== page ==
Then, I put it on the coals.  It took a long time to cook, and there are a couple of reasons why.  One is that I didn’t take into account the time it takes to heat up the dutch oven.  So, I was anticipating about a 45 minute cook time, and it took much, much longer. 

Another problem was that I spent some of the cooking time inside, not paying attention, and at one point the breeze burned out most of the coals, and I had to scramble to reheat the oven. 

I think that next time I do this, I’ll pay more attention.  I might also add more spices and sugar, because the ending flavor just wasn’t there.


Mark has discovered a love of Dutch Oven Cooking. Mark also has other sites and blogs, including and his MoBoy blog.

Thursday, July 1, 2010

Quick Farmer's Market Pasta

I've been feeling like I've been in a slump with my dutch ovening lately. I've enjoyed it, like always, but I haven't been cooking any new stuff. I've been going back and cooking things from my repertoire, rather than learning new recipes.

The lamb I did last weekend was one attempt to break out of the rut.  And earlier this week, I was watching Tyler Florence do a show on Food Network.  He cooked up this pasta with all fresh ingredients, and including artichoke hearts and zucchini.  He also stepped through the process of cutting open the artichoke.  I was enthralled!  An ingredient I had never tried, and a new technique!

As my son says, "Ew, learning in the summer..."

So, I bought the ingredients, and then finally had a chance to actually make it today.  The results were great!  I would alter it a bit for the size of the dutch oven, so it will read different than the original.

Quick Farmer's Market Pasta
Recipe courtesy Tyler Florence

Serves 6, ~600 calories per serving.

2x 12" dutch ovens, 20 coals underneath
1x 10" dutch oven, 15-20 coals underneath

  • 1/2 cup extra-virgin olive oil, plus more as needed
  • 3-5 cloves fresh garlic, sliced
  • 3 pints cherry tomatoes
  • Kosher salt and freshly ground black pepper
  • 1 tablespoon honey
  • lemon juice to taste

  • 3/4 pound turkey sausage, mild italian style
  • 2 to 3 small zucchini, sliced 
  • 2 fresh globe artichokes, trimmed to the hearts, cut into quarters

  • 1 pound penne pasta

I started out by lighting up a lot of coals.  I was going to be cooking three dutch ovens, so I'd need a lot.  It would all be bottom heat.  I put the olive oil in one of the 12" dutch ovens, and got it on an even spread of coals.

While that was heating up, I peeled and chopped up the garlic.  I tossed the garlic and the tomatoes into the dutch oven to begin sauteeing.  Now, there's a lot more oil in the dutch oven than you normally need to sautee, but that will all become a part of the sauce.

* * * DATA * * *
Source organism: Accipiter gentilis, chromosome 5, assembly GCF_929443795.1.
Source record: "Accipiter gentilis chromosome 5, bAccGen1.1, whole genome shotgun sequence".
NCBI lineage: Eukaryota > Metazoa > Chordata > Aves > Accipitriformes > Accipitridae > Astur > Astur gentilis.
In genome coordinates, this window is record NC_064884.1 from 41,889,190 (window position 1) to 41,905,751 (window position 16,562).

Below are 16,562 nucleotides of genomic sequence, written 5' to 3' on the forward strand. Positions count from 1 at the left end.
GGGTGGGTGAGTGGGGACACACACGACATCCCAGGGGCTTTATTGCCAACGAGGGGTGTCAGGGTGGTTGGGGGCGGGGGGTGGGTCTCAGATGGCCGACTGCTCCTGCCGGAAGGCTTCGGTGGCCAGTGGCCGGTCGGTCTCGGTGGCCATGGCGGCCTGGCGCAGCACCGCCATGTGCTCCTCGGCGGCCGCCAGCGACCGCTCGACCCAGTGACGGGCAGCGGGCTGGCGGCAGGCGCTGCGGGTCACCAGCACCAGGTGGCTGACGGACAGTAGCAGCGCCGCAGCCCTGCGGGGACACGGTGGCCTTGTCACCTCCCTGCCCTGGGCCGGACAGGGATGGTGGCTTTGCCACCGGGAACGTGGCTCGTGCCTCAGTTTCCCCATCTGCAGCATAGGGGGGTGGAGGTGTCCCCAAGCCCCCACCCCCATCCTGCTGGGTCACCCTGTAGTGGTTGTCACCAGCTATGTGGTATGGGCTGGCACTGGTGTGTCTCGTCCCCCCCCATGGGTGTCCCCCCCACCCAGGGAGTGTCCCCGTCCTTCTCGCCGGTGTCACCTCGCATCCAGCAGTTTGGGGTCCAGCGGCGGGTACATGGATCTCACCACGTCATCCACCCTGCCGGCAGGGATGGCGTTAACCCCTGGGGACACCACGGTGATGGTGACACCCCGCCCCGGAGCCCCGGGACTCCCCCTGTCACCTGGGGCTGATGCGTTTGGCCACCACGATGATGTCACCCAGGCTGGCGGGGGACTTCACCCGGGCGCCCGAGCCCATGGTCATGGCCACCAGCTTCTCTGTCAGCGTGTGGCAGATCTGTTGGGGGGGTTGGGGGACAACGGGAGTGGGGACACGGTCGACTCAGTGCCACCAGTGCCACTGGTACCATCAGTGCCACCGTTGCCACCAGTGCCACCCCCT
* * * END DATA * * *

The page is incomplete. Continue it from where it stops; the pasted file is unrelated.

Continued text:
I set another 12" dutch oven over some coals, with just a little oil in the bottom, and put in the sausage.  With normal sausage, you don't need oil, but this was chicken sausage, which has much less natural fat.  This is tricky.  You'll be multi-tasking between the dutch ovens.

The third dutch oven was the 10", which I filled almost to the top with water.  A little salt in it, too, and on the coals, covered, to boil.

Next, I cut the zucchini into thin slices.  When the sausage was well-browned, I added in the zucchini, stirring it up.  Then, I sliced up the artichokes.  It's difficult to describe the process of cutting them.  There are youtube videos that describe the process, but none of them were exactly what Tyler showed.  Still, this video is close, and gets the same result.  I did what I remembered in the Food Network show, but next time, I'd trim the 'choke a bit closer, as this video shows.

So, I sliced them into quarters and added them to the sausage and the zucchini.  I put the lid on, to trap the heat and cook the 'choke a bit quicker.

Meantime, the tomatoes were pretty well cooked, so I smashed them up and stirred them into the oil.  I added the salt, the pepper, the lemon juice, and the honey, and stirred it all up.  I let it simmer for a while, uncovered.

By this time, the water was boiling, and I added the pasta.  As the artichoke and the zucchini cooked, I added the tomatoes. 

Soon, the pasta was al dente, the sauce and the veggies all were nicely simmered down, and it was ready to serve!  It was yummy!  The artichoke was a little wooden, but I think that's because I didn't trim the outer leaves close enough. 


Mark has discovered a love of Dutch Oven Cooking. Mark also has other sites and blogs, including and his MoBoy blog.

Mark's Other Blog Posts: What Do We Know?, The Chapel